In The Geography of Memory: A Pilgrimage Through Alzheimer’s, Jeanne Murray Walker describes her mother’s progression through Alzheimer’s Disease and the way in which that process illuminated and gave context to Walker’s own memories.
I recently read a fascinating article about how we can’t trust our memories and why. It’s amazing how the memories we most fiercely believe are true are often demonstrably false, at least in part. As I read Walker’s memoir, I often wondered how these events must have played out from her sister’s perspective.
During her mother’s illness, Walker lived in Philadelphia while her younger sister lived in Dallas, where their mother lived. Walker sees herself as a caretaker, remarking again and again how she has flown halfway across the country, five or six times a year, and washed her mother’s laundry or packed up boxes. Meanwhile, her sister, who also has a full-time job and family responsibilities, is passed over although her caretaking duties as the local child must have been immeasurably more involved and more burdensome.
I often felt annoyed on behalf of the younger sister, and even on behalf of their mother, who was subjected to Walker’s tendency to swoop in like she knows what’s best when she’s actually quite out of the loop. However, while I didn’t find Walker to be a very likeable narrator, this is her memoir, and she is certainly entitled to write about her experiences dealing with a parent’s aging even from a distance.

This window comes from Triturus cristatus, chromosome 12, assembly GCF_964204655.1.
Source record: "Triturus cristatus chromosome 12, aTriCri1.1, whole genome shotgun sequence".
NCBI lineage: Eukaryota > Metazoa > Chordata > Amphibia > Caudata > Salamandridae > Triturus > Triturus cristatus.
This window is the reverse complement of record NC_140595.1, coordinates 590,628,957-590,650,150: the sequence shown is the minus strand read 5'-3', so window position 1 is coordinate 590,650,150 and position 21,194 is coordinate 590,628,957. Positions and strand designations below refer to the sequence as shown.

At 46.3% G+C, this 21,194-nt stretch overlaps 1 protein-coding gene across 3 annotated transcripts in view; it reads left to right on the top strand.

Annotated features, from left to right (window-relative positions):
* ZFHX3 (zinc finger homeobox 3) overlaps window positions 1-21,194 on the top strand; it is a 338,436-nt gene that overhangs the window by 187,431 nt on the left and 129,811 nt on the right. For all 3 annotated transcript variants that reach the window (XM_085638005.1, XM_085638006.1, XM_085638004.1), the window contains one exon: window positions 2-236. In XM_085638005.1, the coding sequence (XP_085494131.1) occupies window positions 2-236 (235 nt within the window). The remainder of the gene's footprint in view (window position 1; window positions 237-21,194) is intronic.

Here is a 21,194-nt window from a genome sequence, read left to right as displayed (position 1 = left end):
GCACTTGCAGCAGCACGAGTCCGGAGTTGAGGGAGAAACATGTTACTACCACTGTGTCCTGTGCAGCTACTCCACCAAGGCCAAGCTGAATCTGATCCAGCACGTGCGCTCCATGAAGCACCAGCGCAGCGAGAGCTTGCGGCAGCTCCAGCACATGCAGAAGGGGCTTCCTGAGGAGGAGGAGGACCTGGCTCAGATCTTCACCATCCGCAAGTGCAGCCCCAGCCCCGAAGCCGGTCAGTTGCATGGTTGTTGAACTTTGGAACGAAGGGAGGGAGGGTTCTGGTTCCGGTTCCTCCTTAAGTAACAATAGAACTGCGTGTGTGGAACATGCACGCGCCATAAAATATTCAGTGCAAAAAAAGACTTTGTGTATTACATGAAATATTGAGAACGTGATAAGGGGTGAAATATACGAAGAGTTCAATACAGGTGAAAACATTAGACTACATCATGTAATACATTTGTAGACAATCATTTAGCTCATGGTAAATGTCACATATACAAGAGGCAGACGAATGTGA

Walker’s method of using her mother’s fading memories to examine how her own recollections shaped and impacter her understanding of herself, her parents, and her role in the family is well conceived and well done. If you take the book more as a memoir and an examination of memory, and less as a book about what Alzheimer’s is like, it comes across better. However, I still have some trouble recommending it, because I didn’t honestly like the book very much.
My grandmother has Alzheimer’s and I picked up the book thinking it would be insightful as to her condition. It wasn’t. I’m relieved that my mom and her siblings seem to be better at communicating than Walker and her sister were, but I’m sure that nothing really prepares you for someone you love leaving before they leave. If you’re interested in Alzheimer’s, you might do better reading Still Alice (link is to my review). Although it’s a fictional account, Still Alice does a better job of explaining and exploring the disease and its impact, whereas The Geography of Memory is ultimately much more about Walker than about the disease.
If you’ve read anything on the subject, what books on Alzheimer’s would you recommend?
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